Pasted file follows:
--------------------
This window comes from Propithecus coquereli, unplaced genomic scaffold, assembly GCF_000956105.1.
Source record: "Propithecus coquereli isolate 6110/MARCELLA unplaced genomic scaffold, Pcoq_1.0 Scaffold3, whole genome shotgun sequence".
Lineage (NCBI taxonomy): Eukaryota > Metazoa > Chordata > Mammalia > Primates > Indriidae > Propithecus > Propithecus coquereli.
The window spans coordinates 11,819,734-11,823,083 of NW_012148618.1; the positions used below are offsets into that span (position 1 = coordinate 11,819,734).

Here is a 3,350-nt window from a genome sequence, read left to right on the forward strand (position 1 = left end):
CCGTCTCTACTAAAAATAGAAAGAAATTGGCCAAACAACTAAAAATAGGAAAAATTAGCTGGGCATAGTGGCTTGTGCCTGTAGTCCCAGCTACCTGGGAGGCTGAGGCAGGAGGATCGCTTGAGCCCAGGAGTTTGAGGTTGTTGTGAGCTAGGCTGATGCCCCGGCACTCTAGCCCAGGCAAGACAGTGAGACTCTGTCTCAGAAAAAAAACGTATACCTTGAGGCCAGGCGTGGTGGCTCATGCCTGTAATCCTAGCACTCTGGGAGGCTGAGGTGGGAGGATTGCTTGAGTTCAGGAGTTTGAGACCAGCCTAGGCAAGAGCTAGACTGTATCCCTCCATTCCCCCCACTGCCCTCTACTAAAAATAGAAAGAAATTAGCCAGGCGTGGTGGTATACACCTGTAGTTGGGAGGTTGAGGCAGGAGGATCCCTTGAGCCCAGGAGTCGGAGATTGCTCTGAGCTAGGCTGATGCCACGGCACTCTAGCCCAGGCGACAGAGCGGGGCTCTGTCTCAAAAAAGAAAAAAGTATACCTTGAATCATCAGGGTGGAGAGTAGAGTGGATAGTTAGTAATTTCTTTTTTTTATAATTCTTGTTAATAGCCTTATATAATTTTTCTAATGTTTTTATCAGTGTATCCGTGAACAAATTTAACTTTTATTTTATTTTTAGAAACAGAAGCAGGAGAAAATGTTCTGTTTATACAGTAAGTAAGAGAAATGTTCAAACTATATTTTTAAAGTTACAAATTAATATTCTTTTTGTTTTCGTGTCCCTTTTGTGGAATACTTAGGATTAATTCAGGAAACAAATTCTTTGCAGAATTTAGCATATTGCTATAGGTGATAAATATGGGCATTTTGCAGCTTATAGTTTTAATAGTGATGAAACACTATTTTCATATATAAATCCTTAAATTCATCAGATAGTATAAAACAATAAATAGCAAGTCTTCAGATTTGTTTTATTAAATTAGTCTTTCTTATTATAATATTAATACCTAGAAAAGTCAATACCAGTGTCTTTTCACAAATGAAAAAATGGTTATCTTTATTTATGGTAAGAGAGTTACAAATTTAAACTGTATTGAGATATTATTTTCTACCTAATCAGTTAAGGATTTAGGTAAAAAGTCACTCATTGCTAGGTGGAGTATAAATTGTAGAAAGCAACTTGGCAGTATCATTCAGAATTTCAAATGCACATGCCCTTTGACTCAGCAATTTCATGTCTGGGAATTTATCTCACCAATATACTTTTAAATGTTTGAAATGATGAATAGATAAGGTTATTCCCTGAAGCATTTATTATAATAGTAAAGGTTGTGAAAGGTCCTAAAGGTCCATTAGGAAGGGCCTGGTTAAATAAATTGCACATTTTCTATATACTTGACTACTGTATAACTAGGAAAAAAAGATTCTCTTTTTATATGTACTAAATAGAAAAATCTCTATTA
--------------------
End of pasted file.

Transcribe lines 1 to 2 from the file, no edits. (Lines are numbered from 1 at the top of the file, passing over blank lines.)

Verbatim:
This window comes from Propithecus coquereli, unplaced genomic scaffold, assembly GCF_000956105.1.
Source record: "Propithecus coquereli isolate 6110/MARCELLA unplaced genomic scaffold, Pcoq_1.0 Scaffold3, whole genome shotgun sequence".